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Last Updated: 10/28/16

University of California at Davis

UC Davis Mouse Cancer Imaging Program

Simon R. Cherry, Principal Investigator
University of California, Davis

Grant number: U24CA110804

The UC Davis Mouse Cancer Imaging Program (MCIP) integrates our expertise and resources in small animal imaging and mouse pathology, with our leading cancer researchers, to create new opportunities and directions for studying the basic biology, treatment and prevention of cancer. The MCIP is part of the new Center for Molecular and Genomic Imaging (CMGI), a 4000 sq. ft. dedicated core facility for small-animal imaging located in the Genome and Biomedical Sciences Facility at UC Davis. The CMGI currently has 3 microPET scanners (microPET II, microPET Focus 120, microPET P4), bioluminescence imaging (Xenogen IVIS 100), ultrasound (Siemens Antares with research interface), and 2-D digital fluorescence and autoradiography imaging (Amersham Biosciences Storm 860). As part of the SAIRP, we will be adding microCT capability and adding an upgrade to the Xenogen system to make it capable of in vivo fluorescence imaging. Mouse pathology also forms an integral part of the MCIP and is incorporated through expertise in the UC Davis Mouse Biology Program. The MCIP is enhanced by a range of important ancillary resources, including a biomedical cyclotron (CTI RDS 111) and radiochemistry program, expertise in mouse handling and physiologic monitoring, core laboratories and expertise for creating genetically-engineered mouse models, and support for networking, data handling, databases, and biostatistics.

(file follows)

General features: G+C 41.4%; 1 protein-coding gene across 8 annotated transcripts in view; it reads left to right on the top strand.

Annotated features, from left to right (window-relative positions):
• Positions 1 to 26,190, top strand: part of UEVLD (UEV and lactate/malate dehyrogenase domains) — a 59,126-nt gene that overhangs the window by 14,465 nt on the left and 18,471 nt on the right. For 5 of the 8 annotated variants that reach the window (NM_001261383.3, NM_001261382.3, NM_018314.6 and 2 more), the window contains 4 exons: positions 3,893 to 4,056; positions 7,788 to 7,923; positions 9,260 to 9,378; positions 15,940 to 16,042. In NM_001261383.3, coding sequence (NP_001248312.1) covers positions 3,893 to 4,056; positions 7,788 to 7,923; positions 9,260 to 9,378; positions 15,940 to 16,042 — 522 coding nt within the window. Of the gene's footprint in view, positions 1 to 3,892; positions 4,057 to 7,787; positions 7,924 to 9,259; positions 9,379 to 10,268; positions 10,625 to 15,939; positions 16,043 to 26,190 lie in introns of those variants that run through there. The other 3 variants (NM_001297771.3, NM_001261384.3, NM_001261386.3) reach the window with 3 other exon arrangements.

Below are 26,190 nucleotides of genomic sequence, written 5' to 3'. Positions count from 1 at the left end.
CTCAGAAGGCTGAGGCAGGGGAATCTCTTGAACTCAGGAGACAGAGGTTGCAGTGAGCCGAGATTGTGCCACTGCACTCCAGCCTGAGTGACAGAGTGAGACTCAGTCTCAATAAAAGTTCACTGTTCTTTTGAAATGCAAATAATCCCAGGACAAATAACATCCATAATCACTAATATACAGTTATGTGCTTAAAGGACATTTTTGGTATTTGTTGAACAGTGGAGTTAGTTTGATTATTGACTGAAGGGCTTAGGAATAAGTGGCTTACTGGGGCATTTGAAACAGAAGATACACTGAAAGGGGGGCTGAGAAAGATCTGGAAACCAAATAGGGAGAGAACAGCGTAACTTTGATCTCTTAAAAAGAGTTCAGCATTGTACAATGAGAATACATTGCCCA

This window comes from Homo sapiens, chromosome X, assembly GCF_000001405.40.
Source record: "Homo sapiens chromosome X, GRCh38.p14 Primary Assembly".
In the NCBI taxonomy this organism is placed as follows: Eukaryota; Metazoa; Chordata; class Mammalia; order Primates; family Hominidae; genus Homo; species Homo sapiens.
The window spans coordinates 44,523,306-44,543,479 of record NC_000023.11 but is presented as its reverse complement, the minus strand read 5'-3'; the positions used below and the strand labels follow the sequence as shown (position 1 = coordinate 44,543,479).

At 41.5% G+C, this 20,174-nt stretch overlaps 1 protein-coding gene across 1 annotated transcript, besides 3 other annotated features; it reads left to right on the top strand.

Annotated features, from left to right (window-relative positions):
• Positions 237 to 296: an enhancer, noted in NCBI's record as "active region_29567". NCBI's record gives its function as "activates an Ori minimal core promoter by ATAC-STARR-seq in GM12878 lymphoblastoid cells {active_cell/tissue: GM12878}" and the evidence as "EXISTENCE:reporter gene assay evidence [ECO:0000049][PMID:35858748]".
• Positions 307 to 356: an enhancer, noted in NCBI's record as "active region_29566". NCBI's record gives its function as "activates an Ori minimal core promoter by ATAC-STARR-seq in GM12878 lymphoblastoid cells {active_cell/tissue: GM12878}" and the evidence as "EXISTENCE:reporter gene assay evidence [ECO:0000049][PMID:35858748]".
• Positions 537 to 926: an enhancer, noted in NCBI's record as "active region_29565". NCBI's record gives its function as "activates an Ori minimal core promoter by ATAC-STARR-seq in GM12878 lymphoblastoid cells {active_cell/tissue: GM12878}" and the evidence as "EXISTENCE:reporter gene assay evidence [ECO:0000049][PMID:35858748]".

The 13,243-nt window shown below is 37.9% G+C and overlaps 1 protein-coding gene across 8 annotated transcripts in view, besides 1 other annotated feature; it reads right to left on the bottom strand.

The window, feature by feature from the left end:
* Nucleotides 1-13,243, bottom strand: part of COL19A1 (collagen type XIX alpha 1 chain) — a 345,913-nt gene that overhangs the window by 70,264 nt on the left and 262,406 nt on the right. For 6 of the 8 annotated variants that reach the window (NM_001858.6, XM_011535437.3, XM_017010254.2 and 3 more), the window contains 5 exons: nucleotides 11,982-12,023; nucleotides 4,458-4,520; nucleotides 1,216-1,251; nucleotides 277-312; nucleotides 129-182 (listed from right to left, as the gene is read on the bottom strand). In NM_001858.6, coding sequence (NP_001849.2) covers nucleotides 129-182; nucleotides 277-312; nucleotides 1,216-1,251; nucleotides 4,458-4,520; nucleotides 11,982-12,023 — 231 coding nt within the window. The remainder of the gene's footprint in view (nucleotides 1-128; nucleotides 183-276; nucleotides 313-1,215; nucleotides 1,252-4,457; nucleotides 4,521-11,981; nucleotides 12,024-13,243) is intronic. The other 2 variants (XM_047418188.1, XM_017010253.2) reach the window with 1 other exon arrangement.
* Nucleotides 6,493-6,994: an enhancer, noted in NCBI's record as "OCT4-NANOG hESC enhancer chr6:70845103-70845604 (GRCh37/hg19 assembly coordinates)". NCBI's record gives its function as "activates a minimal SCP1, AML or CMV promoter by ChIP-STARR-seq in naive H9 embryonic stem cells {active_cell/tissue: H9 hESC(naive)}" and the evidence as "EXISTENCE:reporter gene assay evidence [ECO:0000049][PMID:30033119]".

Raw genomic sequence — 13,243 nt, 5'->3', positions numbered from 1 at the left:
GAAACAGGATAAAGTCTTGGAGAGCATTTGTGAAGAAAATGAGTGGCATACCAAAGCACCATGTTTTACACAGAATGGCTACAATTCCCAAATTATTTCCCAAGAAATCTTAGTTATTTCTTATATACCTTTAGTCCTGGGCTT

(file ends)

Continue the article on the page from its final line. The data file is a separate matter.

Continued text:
The MCIP currently supports a range of base grants covering basic cancer biology, mouse models of human cancer, and development and validation of diagnostic and therapeutic agents for novel cancer targets. The MCIP also supports imaging for one of the Mouse Models of Human Cancer Consortium (MMHCC) grants (PI Cory Abate-Shen, UMDNJ). Research projects supported by the MCIP include the development of a fast dynamic CT system for small animal imaging and a low-cost PET scanner for the biology lab. Other components of the MCIP include the development of an extensive database and archiving system for data and image management, and a yearly workshop on small-animal imaging techniques and methods.

The overall goal of the MCIP is to provide cancer researchers at UC Davis and collaborating institutions with the knowledge, support and technology to carry out in vivo imaging studies in mouse models of cancer, and to further develop the technologies and methods for small-animal imaging, including radiotracer and contrast agent development, instrumentation, and quantitative data analysis.